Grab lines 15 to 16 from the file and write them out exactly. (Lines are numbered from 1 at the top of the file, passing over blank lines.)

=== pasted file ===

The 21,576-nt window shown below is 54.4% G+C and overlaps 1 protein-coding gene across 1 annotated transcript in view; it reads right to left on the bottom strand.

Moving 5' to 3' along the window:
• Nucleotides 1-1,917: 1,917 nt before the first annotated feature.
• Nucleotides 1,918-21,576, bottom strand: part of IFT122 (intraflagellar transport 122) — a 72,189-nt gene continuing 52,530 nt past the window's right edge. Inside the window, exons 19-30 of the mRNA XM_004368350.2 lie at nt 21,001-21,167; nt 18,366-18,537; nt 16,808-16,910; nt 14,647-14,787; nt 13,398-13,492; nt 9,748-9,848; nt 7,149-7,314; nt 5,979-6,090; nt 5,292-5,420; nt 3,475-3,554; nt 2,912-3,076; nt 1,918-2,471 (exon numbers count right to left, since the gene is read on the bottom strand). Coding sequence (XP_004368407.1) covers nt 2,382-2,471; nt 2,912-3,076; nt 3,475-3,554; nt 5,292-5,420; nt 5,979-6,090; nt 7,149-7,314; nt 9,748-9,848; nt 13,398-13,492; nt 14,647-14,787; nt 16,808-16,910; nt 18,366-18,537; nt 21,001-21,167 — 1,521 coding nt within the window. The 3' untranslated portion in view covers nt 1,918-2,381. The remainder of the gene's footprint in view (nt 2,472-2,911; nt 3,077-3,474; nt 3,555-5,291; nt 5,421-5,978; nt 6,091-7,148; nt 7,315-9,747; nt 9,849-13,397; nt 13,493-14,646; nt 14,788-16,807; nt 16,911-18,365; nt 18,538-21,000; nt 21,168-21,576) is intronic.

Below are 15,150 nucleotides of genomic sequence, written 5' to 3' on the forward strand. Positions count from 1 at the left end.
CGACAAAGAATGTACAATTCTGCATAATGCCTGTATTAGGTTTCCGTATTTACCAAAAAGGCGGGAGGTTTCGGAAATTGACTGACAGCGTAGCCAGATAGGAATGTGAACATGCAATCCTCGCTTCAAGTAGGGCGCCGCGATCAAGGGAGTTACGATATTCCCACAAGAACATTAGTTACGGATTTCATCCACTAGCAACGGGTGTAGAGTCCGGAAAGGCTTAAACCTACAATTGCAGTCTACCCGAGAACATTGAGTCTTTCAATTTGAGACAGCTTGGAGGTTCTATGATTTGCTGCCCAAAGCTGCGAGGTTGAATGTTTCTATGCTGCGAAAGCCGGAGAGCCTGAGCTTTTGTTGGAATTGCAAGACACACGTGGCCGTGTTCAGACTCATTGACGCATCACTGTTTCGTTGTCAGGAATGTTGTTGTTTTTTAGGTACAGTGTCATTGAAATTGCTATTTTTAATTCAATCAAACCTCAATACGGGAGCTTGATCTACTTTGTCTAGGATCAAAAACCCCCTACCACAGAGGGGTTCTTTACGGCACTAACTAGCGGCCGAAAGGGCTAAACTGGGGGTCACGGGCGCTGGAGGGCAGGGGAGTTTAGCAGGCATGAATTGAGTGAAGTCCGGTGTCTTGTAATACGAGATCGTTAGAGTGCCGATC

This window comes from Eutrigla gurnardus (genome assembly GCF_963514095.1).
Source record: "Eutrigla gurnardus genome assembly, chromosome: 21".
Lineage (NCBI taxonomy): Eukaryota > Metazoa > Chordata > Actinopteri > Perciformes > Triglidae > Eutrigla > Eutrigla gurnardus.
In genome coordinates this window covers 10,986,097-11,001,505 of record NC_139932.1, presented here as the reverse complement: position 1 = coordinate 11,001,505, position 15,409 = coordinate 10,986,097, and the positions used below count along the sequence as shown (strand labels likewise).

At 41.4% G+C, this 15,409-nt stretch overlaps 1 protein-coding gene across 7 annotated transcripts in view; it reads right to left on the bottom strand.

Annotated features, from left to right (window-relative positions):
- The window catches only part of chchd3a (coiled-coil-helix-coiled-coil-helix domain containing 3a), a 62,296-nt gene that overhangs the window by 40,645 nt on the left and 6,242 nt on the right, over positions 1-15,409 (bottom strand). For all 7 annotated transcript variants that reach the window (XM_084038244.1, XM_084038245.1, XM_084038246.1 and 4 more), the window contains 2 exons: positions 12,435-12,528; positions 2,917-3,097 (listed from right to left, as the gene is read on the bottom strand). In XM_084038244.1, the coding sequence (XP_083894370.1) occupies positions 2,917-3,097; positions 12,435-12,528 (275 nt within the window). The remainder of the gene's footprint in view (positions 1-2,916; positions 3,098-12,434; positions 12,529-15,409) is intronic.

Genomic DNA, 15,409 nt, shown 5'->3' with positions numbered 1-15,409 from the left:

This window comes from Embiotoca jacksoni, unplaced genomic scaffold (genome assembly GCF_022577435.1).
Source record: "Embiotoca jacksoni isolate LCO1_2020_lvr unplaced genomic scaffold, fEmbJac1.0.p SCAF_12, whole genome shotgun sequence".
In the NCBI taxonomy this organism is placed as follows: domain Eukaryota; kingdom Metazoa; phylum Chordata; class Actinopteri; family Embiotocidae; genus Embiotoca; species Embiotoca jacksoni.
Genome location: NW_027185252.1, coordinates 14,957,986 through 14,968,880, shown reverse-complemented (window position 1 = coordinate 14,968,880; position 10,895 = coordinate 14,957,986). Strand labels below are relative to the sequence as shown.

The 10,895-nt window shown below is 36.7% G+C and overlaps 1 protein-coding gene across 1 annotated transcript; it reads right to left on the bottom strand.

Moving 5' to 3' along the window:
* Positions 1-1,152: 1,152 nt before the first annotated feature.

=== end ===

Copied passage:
This window comes from Embiotoca jacksoni, unplaced genomic scaffold (genome assembly GCF_022577435.1).
Source record: "Embiotoca jacksoni isolate LCO1_2020_lvr unplaced genomic scaffold, fEmbJac1.0.p SCAF_12, whole genome shotgun sequence".